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Monday, July 20, 2009

Mid July


Butterflies, lizards and flowers from the moon garden. click butterflies & lizards for larger pictures (opens in a new window)



3 gulf fritillary butterflies & buckeye butterfly
gulf fritillaries

2 zebra swallowtails
zebra swallowtails

painted lady butterfly on echinacea
painted lady butterfly on echinacea

buckeye butterfly
buckeye butterfly

Takes caterpillars to have butterflies, and they have very specific dietary requirements.... In this day & age of endless turf, we all should grow
butterfly host plants   << click the link

It's no longer possible to depend on the vacant lot down the street to supply us with butterflies for our flower garden.



little gray lizard
little gray lizard
AKA Eastern Fence Lizard

striped lizard
striped lizard
AKA Six-lined Racerunner

These lizards are helpful in the garden, They will occassionally dash out in front of me to grab bugs... I've even had them hang out next to the campfire eating termites while I made coffee & pancakes!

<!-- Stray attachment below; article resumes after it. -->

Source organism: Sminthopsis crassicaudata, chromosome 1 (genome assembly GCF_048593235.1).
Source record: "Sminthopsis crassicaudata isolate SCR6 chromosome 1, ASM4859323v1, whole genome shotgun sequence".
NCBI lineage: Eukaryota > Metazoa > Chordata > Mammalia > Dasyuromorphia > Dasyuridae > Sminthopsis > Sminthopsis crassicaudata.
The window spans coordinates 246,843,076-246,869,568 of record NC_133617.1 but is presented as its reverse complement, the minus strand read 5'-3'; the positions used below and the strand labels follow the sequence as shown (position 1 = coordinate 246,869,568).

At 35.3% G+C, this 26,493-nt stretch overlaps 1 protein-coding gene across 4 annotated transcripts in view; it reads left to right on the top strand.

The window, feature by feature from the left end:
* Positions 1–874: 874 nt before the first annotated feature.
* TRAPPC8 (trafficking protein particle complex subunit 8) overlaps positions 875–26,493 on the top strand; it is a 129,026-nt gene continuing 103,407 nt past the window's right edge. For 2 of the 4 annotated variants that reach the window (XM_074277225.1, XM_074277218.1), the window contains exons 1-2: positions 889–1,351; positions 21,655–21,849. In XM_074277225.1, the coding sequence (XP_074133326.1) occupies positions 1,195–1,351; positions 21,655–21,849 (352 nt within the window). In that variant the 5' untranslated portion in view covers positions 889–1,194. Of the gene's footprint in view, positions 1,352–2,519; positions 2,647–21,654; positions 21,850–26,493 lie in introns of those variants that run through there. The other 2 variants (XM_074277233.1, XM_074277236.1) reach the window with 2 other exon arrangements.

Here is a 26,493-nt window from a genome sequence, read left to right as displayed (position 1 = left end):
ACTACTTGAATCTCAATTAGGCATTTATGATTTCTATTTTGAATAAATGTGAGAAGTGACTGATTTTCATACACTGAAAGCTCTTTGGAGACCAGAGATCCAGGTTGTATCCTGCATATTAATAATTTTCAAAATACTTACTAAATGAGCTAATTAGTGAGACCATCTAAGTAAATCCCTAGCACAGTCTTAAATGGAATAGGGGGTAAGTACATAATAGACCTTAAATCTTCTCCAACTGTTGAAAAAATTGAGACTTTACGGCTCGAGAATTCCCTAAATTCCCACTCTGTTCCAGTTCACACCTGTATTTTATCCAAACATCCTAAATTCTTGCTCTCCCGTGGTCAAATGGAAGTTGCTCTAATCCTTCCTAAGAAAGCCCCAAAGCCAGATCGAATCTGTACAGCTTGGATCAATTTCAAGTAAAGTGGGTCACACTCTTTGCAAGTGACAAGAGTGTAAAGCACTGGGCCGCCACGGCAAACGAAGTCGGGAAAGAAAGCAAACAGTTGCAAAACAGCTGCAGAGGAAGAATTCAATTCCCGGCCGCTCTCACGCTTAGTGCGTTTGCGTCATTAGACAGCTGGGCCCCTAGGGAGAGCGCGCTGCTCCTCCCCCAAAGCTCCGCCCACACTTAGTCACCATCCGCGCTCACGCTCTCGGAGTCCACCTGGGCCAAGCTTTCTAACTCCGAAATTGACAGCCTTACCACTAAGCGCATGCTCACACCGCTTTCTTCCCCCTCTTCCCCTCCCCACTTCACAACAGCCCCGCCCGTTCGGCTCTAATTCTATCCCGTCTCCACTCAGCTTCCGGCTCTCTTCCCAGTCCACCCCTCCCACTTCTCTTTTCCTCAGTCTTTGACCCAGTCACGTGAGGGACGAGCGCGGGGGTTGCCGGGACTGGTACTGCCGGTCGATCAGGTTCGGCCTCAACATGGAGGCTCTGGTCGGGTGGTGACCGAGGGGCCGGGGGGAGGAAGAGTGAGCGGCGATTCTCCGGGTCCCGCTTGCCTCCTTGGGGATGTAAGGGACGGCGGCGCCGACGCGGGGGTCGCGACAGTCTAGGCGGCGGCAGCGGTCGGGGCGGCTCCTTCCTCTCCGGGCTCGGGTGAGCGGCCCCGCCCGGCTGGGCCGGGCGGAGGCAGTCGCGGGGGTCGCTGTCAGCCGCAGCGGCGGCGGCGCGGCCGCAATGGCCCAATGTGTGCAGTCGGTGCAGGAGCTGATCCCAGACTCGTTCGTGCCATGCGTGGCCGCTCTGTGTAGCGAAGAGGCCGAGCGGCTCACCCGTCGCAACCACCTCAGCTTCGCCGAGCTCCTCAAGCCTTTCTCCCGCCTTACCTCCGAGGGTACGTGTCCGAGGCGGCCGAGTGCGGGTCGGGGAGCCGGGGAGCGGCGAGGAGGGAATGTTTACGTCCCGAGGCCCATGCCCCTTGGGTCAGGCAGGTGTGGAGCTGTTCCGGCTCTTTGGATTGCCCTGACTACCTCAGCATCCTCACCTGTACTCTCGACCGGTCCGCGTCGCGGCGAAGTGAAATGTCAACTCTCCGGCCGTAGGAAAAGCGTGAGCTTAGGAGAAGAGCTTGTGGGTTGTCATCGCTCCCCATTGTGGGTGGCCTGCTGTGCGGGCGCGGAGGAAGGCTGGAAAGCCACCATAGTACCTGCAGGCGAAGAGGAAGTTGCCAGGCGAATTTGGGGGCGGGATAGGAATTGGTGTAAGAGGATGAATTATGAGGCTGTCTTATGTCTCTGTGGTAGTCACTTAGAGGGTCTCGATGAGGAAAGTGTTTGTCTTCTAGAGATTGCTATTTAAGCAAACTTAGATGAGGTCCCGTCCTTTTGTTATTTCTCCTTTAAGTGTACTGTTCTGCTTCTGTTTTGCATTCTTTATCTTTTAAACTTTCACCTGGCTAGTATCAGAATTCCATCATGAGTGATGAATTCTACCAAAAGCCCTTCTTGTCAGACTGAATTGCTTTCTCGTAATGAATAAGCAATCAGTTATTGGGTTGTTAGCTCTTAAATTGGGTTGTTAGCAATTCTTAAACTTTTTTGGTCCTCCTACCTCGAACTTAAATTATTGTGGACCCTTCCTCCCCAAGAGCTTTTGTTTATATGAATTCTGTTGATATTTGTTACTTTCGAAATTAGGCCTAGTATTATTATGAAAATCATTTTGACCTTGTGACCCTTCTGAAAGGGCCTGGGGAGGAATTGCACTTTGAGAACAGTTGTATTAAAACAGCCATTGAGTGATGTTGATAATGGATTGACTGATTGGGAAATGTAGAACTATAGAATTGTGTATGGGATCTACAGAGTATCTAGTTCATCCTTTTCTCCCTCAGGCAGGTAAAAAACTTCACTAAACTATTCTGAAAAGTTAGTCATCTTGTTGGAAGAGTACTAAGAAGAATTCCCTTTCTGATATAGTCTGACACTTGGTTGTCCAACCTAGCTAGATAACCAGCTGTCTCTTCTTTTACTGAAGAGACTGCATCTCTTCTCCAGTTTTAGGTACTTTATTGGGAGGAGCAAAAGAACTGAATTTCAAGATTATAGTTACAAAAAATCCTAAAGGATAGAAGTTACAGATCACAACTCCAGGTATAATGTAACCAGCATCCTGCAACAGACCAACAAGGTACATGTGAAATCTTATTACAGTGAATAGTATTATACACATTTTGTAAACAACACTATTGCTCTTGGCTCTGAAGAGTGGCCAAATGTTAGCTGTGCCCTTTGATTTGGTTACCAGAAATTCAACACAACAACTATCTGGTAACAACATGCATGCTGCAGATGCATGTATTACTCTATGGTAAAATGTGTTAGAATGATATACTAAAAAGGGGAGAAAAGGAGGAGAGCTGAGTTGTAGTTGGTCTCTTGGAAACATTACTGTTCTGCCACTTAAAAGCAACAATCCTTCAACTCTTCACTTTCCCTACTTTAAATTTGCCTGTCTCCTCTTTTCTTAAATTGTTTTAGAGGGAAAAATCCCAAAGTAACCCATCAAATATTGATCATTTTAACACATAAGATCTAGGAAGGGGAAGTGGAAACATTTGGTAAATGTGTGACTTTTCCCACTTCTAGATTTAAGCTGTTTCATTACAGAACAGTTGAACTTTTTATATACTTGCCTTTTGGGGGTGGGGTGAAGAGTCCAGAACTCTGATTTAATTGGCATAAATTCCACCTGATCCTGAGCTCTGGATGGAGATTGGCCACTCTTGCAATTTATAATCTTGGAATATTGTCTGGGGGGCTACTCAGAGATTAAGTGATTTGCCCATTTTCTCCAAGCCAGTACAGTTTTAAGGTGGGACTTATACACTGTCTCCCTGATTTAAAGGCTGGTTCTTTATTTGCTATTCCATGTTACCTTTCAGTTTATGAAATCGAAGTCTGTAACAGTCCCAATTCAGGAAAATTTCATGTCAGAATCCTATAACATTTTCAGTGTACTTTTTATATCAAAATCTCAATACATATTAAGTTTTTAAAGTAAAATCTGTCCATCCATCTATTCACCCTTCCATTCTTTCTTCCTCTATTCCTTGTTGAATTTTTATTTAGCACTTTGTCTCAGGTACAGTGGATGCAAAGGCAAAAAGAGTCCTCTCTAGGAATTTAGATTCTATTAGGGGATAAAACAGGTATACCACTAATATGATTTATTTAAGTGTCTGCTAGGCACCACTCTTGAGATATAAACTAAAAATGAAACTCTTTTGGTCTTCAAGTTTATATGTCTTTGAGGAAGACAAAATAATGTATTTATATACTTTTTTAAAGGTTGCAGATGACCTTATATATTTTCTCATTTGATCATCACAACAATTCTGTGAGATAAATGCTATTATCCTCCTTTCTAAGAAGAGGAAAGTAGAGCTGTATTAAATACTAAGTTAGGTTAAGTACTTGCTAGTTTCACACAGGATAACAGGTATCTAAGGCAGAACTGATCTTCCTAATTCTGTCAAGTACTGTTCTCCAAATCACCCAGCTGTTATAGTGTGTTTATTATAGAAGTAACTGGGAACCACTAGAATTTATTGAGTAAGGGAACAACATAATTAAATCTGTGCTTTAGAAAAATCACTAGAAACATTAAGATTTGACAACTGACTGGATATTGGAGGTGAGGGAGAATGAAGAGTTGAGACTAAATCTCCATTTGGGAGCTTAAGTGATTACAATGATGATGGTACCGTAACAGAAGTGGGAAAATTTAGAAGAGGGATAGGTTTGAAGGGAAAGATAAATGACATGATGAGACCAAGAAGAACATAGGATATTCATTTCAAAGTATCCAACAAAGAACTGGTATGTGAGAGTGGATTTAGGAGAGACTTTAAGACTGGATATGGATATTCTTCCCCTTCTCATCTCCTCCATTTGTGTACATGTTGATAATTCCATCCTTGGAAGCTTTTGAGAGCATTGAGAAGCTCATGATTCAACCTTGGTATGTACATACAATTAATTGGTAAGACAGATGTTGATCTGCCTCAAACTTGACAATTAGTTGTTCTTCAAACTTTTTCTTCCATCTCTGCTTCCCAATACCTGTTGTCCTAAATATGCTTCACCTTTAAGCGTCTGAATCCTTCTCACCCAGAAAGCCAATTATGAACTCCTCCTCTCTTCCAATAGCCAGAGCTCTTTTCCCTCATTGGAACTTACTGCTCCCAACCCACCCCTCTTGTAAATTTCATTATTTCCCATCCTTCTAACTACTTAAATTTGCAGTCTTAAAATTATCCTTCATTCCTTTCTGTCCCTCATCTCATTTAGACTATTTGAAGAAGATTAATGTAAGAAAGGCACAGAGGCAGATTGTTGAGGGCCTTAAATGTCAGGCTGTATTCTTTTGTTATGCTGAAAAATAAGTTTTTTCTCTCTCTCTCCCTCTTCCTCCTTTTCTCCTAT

I was reading at the baker creek forum (http://idigmygarden.com/forums) where somebody had a squash bug eatin horned toad!

Obviously, you wouldn't have butterflies or lizards in so-called "traditional" chemical gardening...





Here's a couple taken at dusk from the moon garden.

flashlight bush
flashlight bush


gourd blooms
gourd blooms





 

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Monday, June 15, 2009

The June Garden


Everything is blooming!



What were these veggies doing in my flowers?


 

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Monday, December 29, 2008

winter colour




First Bloom... I grew this camellia from seed.... My camellia bushes traveled with me from GA to TN, and back...

 

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Wednesday, November 5, 2008

Autumn Colours